As we've reached the halfway point of the Dallas Stars lockout shortened 2013 season, it seems like a good time to take a look back at the trends the team has established through its first 24 games.
My particular area of expertise and statistical tracking is penalties, so I've been keeping a multi-focal spreadsheet that allows me to break down what types of calls the Stars have taken and drawn and which players are the most involved in those incidents. And yes, that spreadsheet is color-coded and exactly as nerdy as you imagine.
If you're new to my penalty articles or how I classify things, feel free to take a look at the first article I posted on the breakdowns this season. I also took a look at the first nine games versus the rest of the season a few days ago, since that's where the real turnaround started.
But now it's a good time to look at the season as a whole so far. Prepare yourself for many, many tables. Here's the first one - a simple comparison of the Stars penalty totals to that of their opponents over the first 24 games.
I prefer to compare teams to the games they play rather than the league as a whole because I think it gives a more fair picture. There's no way to equalize for different refereeing styles across games. For example, in a recent game, the Stars had a crew that featured Paul Devorski and Dennis LaRue, who call almost nothing, while Kyle Rehman has been involved in a pair of high-call games for Dallas. Given that, I think the best way to look at calls is to first examine only the games a team plays in and how the calls break down between the two teams in each game.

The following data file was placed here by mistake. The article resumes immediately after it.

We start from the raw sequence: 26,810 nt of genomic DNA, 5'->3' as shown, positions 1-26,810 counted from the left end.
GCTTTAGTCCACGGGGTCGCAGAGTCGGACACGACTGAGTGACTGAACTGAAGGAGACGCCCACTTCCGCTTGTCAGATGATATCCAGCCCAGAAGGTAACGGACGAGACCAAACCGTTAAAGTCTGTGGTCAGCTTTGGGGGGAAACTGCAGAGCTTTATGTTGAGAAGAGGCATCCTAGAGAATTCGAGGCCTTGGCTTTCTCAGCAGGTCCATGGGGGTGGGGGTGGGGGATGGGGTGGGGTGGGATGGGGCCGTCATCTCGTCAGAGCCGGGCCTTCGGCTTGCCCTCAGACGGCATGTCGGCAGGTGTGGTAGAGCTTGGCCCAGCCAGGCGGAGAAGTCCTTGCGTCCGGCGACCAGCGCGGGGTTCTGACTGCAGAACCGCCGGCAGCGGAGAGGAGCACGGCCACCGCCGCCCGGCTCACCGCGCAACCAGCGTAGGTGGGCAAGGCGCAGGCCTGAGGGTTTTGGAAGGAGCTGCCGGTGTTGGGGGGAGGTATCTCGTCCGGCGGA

Given that, here's a look at how the Stars calls have broken down in the first two quarters of the season.
When you look at the overall picture of the first half, the Stars are still taking too many safety calls. However, when you break it down into quarters, the Stars have cleaned up that area tremendously. They took three-and-a-half times fewer safety penalties in the second quarter of the season as they did in the first. That's a hugely significant improvement and something that has helped take some of the pressure off of their penalty kill.
Obstruction-type calls have picked up just a smidge but not enough for me to consider it significant. The "other" calls, which include things like too many men and delay of game, are a bit of a concern because those calls should be relatively rare. The Stars numbers were inflated in the first quarter of the season by a rash of closing the hand on the puck calls, and they were doing okay in this category in the second quarter until a couple unsportsmanlike conduct calls against the Predators then a run of too many men calls. You'd like to see both those call rates in the next half.